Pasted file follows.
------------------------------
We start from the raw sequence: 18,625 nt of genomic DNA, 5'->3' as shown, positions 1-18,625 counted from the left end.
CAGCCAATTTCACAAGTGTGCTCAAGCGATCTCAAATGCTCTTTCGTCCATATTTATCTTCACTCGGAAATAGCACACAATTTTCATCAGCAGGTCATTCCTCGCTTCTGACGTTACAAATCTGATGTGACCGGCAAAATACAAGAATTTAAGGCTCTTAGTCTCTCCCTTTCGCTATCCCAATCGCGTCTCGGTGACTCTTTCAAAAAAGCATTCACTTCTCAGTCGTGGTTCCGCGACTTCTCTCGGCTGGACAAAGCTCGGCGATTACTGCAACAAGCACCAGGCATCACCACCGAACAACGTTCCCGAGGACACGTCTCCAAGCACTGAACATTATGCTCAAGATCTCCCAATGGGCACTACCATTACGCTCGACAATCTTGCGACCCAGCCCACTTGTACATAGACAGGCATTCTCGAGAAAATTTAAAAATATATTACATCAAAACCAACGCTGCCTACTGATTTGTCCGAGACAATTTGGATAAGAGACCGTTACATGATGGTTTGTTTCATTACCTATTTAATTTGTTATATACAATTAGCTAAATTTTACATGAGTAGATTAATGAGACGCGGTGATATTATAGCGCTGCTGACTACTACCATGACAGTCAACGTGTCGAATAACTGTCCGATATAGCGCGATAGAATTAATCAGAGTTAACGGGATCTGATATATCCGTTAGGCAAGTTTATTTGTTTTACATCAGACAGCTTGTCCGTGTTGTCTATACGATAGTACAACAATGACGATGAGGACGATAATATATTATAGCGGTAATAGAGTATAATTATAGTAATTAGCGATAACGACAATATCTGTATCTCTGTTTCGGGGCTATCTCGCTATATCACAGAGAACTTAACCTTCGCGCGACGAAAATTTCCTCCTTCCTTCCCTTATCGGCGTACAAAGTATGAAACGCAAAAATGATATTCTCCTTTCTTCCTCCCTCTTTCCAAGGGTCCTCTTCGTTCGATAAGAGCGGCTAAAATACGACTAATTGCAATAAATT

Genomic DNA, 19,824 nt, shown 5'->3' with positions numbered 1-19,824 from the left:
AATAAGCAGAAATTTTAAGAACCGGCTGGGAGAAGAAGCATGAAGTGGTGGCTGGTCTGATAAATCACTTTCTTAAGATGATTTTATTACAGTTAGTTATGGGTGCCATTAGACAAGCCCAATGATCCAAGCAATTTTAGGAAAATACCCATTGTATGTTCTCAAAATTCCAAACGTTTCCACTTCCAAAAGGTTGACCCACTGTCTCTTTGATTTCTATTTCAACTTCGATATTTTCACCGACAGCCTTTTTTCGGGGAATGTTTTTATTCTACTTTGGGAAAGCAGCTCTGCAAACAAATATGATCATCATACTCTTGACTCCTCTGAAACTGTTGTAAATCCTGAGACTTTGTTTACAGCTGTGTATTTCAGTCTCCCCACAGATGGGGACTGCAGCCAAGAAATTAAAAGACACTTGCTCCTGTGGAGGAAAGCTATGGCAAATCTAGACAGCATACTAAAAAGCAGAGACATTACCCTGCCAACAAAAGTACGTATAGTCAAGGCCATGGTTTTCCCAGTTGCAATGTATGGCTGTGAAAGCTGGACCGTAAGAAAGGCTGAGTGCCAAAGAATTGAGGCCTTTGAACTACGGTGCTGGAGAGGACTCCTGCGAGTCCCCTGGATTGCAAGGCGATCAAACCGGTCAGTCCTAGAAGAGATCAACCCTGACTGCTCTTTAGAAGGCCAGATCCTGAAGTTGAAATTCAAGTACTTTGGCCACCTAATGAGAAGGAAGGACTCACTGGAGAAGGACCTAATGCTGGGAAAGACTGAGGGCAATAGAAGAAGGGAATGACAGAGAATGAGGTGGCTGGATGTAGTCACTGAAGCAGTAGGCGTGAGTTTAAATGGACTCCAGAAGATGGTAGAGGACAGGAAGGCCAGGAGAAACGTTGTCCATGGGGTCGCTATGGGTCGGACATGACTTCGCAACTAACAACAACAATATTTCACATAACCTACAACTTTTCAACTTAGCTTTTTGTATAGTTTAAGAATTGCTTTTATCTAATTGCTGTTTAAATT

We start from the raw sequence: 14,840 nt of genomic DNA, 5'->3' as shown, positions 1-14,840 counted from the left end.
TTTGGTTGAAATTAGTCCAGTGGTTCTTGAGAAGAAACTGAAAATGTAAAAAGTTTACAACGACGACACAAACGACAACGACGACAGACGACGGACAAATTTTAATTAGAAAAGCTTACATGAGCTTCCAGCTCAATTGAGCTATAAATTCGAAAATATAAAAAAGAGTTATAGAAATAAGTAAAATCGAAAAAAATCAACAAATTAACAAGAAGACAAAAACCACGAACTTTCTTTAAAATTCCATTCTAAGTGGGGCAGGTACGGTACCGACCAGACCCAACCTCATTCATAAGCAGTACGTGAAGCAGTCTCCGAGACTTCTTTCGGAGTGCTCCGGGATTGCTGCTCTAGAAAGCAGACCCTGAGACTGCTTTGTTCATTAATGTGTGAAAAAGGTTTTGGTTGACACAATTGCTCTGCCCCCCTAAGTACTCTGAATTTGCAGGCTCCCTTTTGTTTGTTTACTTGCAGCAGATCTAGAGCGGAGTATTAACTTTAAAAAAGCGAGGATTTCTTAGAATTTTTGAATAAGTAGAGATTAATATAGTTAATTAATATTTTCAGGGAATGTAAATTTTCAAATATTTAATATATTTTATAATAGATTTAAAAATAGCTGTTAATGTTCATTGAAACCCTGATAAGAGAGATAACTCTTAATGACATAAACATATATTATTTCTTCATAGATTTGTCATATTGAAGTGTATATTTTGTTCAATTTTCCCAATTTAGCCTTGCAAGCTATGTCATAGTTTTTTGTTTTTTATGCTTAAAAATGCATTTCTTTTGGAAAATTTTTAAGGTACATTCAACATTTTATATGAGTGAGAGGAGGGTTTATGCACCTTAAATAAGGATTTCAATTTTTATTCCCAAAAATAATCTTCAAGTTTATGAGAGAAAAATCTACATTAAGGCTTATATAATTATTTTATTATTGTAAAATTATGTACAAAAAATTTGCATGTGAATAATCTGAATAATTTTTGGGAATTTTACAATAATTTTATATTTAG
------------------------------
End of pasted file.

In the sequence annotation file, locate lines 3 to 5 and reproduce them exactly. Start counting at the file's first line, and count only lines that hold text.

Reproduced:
Genomic DNA, 19,824 nt, shown 5'->3' with positions numbered 1-19,824 from the left:
AATAAGCAGAAATTTTAAGAACCGGCTGGGAGAAGAAGCATGAAGTGGTGGCTGGTCTGATAAATCACTTTCTTAAGATGATTTTATTACAGTTAGTTATGGGTGCCATTAGACAAGCCCAATGATCCAAGCAATTTTAGGAAAATACCCATTGTATGTTCTCAAAATTCCAAACGTTTCCACTTCCAAAAGGTTGACCCACTGTCTCTTTGATTTCTATTTCAACTTCGATATTTTCACCGACAGCCTTTTTTCGGGGAATGTTTTTATTCTACTTTGGGAAAGCAGCTCTGCAAACAAATATGATCATCATACTCTTGACTCCTCTGAAACTGTTGTAAATCCTGAGACTTTGTTTACAGCTGTGTATTTCAGTCTCCCCACAGATGGGGACTGCAGCCAAGAAATTAAAAGACACTTGCTCCTGTGGAGGAAAGCTATGGCAAATCTAGACAGCATACTAAAAAGCAGAGACATTACCCTGCCAACAAAAGTACGTATAGTCAAGGCCATGGTTTTCCCAGTTGCAATGTATGGCTGTGAAAGCTGGACCGTAAGAAAGGCTGAGTGCCAAAGAATTGAGGCCTTTGAACTACGGTGCTGGAGAGGACTCCTGCGAGTCCCCTGGATTGCAAGGCGATCAAACCGGTCAGTCCTAGAAGAGATCAACCCTGACTGCTCTTTAGAAGGCCAGATCCTGAAGTTGAAATTCAAGTACTTTGGCCACCTAATGAGAAGGAAGGACTCACTGGAGAAGGACCTAATGCTGGGAAAGACTGAGGGCAATAGAAGAAGGGAATGACAGAGAATGAGGTGGCTGGATGTAGTCACTGAAGCAGTAGGCGTGAGTTTAAATGGACTCCAGAAGATGGTAGAGGACAGGAAGGCCAGGAGAAACGTTGTCCATGGGGTCGCTATGGGTCGGACATGACTTCGCAACTAACAACAACAATATTTCACATAACCTACAACTTTTCAACTTAGCTTTTTGTATAGTTTAAGAATTGCTTTTATCTAATTGCTGTTTAAATT

We start from the raw sequence: 14,840 nt of genomic DNA, 5'->3' as shown, positions 1-14,840 counted from the left end.